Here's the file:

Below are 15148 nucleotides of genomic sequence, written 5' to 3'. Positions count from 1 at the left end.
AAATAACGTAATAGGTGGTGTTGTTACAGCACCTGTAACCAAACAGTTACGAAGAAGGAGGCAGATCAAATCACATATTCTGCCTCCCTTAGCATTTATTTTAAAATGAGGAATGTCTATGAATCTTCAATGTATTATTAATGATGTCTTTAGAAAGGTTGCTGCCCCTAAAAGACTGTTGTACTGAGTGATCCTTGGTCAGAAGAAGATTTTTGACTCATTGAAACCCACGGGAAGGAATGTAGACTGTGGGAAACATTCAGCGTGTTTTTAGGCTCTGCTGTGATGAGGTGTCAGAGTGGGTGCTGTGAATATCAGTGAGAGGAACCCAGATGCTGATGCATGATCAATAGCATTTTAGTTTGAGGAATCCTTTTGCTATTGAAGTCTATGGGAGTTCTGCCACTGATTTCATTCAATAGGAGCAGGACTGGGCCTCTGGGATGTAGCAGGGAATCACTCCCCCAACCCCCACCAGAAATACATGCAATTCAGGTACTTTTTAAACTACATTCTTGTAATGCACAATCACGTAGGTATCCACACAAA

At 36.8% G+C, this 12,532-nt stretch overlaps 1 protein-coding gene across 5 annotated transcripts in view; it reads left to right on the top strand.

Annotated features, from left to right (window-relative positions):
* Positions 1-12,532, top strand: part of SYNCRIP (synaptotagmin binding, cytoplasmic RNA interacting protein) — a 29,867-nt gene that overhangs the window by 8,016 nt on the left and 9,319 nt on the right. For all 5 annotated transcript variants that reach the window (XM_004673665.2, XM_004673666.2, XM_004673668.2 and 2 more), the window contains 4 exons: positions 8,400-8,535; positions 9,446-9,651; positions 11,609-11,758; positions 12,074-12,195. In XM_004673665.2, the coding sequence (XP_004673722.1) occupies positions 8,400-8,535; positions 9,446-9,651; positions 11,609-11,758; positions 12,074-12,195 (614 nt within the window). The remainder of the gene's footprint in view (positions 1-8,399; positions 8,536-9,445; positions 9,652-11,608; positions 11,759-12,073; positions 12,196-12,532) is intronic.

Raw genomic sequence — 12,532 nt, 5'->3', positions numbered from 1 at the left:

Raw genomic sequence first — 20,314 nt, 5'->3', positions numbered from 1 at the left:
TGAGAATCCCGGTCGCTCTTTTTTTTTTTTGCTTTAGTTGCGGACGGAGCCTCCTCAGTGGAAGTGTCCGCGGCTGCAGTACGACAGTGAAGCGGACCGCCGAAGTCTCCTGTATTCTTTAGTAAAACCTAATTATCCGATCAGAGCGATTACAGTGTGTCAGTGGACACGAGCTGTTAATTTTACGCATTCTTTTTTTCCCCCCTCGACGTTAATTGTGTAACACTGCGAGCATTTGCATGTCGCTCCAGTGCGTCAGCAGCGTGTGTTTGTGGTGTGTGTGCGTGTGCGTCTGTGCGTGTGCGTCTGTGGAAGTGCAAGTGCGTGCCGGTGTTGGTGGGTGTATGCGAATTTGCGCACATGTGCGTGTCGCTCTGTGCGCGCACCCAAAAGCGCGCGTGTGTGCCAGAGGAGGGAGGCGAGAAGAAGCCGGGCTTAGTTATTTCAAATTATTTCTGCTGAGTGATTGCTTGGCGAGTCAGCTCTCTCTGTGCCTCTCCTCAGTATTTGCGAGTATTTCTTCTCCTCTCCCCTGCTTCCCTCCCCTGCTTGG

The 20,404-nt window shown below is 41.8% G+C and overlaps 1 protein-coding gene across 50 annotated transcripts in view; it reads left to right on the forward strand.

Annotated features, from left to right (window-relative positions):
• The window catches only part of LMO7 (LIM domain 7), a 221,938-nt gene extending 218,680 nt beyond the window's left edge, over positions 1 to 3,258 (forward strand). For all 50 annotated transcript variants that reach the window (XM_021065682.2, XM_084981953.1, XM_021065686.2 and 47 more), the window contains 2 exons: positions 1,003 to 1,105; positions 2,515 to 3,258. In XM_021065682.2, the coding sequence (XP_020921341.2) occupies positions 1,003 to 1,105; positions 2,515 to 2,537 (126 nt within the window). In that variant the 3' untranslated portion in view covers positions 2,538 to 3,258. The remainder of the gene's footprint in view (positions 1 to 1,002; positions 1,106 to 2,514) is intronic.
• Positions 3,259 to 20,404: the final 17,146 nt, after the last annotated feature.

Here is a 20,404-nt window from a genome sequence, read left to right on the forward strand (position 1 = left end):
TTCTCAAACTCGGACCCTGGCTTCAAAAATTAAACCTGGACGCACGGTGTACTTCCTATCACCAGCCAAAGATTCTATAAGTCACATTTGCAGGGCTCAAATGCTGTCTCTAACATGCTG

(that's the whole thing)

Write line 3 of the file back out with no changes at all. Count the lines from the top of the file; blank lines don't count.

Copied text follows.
At 36.8% G+C, this 12,532-nt stretch overlaps 1 protein-coding gene across 5 annotated transcripts in view; it reads left to right on the top strand.